Matt’s working on a Carl Crawford post of his own, but in the interim I’d like to weigh in with a couple of notes on Crawford’s 7-year, $142 million deal with the Boston Red Sox.
– For starters, while Carl Crawford is an admittedly dynamic and exciting player, we’re also talking about a hitter with a career .347 wOBA, and who is coming off a career-high .378 mark. Of course, with a player like Crawford one also has to factor in his defense, which is where he derives a significant amount of his value. Is Crawford worth $20.3 million per year? According to Fangraphs he certainly was and then some in 2010, putting up a 6.9 fWAR worth $27.4 million. He was also excellent in 2009, with a 5.7 fWAR that was worth $25.4 million. It’s probably worth nothing that Baseball-Reference has a rather drastically different opinion of Crawford, as bWAR has his 2010 season at 4.8 and his 2009 at 4.4.
– I also find the move somewhat odd from an OBP perspective. Without doing the research, I’d have to imagine that Crawford has the lowest career OBP — a rather uninspiring .337 — for a $100 million man in history. For a team that values on-base percentage just as much as the Yankees do, I find it somewhat surprising that the Sox were willing to go this high for the lefty Crawford and not, say Jayson Werth, whose overall skill set (and right-handedness) seemingly would’ve been a perfect match for the Green Monster. I know Werth’s two years older and all that, but he’s coming off four straight seasons of .380-plus wOBA production — a level that Crawford has never reached once in his nine-year career — and could’ve presumably been had for $16 million less. Additionally, Crawford isn’t even that much younger than Werth — he’ll turn 30 next August.
– In trying to figure out whether this is a significant overpay, I thought it’d be helpful to parrot what SG did yesterday with his Cliff Lee hypothetical. According to SG by way of Tom Tango, a general rule of thumb is to assume a player in their 30s will decline around 0.5 WAR a season. If you read Tango’s post it’s a bit more complex than that, but for our purposes I’m fine with using that as a general baseline. I also don’t think we can expect a decline immediately off the bat from an elite player like Crawford, so I’ll assume he’ll maintain his lofty 2010 performance for the first year of the deal. I’m going to ape SG’s table showing the various scenarios depending on how much a win is valued, as we don’t know how much the Red Sox value a win. I’m also using bWAR, as it appears SG’s CAIRO forecast for WAR more closely tracks bWAR than fWAR.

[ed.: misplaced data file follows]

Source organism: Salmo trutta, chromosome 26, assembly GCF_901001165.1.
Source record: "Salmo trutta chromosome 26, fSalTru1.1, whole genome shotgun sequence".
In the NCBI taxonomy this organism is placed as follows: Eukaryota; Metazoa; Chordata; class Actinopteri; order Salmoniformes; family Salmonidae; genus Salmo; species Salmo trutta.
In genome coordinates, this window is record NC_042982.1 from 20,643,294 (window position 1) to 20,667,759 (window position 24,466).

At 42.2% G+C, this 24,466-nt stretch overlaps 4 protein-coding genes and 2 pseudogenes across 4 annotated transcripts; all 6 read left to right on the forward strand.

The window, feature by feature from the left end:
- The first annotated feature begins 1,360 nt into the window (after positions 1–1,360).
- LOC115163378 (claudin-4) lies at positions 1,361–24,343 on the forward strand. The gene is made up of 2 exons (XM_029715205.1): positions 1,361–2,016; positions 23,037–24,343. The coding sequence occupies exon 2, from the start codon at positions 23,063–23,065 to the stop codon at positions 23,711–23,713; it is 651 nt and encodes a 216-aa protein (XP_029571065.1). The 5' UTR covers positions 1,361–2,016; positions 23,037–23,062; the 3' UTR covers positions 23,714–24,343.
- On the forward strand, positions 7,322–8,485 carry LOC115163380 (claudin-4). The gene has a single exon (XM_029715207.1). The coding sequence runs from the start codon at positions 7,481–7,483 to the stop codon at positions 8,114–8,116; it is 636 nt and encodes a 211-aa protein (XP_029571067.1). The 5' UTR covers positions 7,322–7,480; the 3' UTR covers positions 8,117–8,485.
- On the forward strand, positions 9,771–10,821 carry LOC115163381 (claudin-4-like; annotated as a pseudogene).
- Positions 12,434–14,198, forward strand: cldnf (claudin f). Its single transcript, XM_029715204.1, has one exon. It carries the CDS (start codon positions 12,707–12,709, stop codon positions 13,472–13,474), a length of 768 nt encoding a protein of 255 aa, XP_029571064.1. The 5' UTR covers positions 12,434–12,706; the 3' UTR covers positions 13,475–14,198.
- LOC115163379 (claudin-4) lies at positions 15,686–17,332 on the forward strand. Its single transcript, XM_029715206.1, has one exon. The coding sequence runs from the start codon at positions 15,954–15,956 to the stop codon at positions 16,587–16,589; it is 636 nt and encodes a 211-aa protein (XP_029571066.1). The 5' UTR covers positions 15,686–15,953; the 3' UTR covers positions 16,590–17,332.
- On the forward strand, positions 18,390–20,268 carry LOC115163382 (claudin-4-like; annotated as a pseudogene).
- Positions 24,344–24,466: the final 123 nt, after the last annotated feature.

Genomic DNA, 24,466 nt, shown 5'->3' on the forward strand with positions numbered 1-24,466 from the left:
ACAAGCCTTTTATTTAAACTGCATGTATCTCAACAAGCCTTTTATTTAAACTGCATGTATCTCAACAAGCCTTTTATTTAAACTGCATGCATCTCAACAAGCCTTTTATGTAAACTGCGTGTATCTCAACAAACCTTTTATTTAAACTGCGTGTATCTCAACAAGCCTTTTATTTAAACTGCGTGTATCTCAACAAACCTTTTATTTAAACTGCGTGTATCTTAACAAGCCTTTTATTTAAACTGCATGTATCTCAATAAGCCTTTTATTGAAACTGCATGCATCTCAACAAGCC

Bear in mind this is a rudimentary calculation and the first time I’ve ever attempted something like this. In any event, even if the Sox value a win at $6 million, it appears the overall pact still may be a slight overpay, but it’s probably not a dramatic overpay. One also has to figure that Crawford’s offensive game will see a boost getting to play 81 games a season at Fenway Park, although I’m not sure there’s a way to quantify that. On the flip side, as Ben notes his defensive impact may be somewhat limited manning left field in front of the Monstah, and David Pinto notes that Crawford’s speed may not age all that well.
– How does this affect Boston’s lineup? Well for one, it makes it quite dangerous (and quite left-handed), perhaps moreso than 2010, although Adrian Gonzalez and Carl Crawford have some fairly large shoes to fill in Adrian Beltre (.390 wOBA) and Victor Martinez (.364 wOBA), so I don’t know that I’d expect the Sox’s offense to be overwhemingly better in 2011. If we use SG’s CAIRO projections for 2011 and plug them into Baseball Musings’ lineup analyzer, we get 5.5 runs per game (5.6 in the ideal iteration) for Boston’s presumed starting lineup, a ridiculously robust lineup any way you slice it. Of course, we also have to keep in mind that A-Gon’s and Crawford’s projections are for the Padres and Rays, respectively, and we can expect their overall numbers to see some inflation due to Fenway.
Plugging SG’s 2011 CAIRO projections in for the Yankee starting lineup, we get 5.6 runs per game (5.7 with lineup optimization), so yes, while the Red Sox certainly improved their team significantly with Carl Crawford, the Yankee lineup didn’t exactly get worse. Factor in presumed bounceback years for Derek Jeter, Mark Teixeira and Alex Rodriguez, and I don’t think Yankee fans have anything to worry about. As has been the case for the better part of the last decade, both the Yankees and Red Sox will be fielding elite offensive powerhouses, and we shouldn’t expect anything less from the game’s premier franchises.
If anything, not throwing obscene amounts of money at Crawford should make Yankee fans do a jig, as the team can now keep its cost-effective outfield in place and spend whatever extra money they may have on continuing to improve the pitching staff.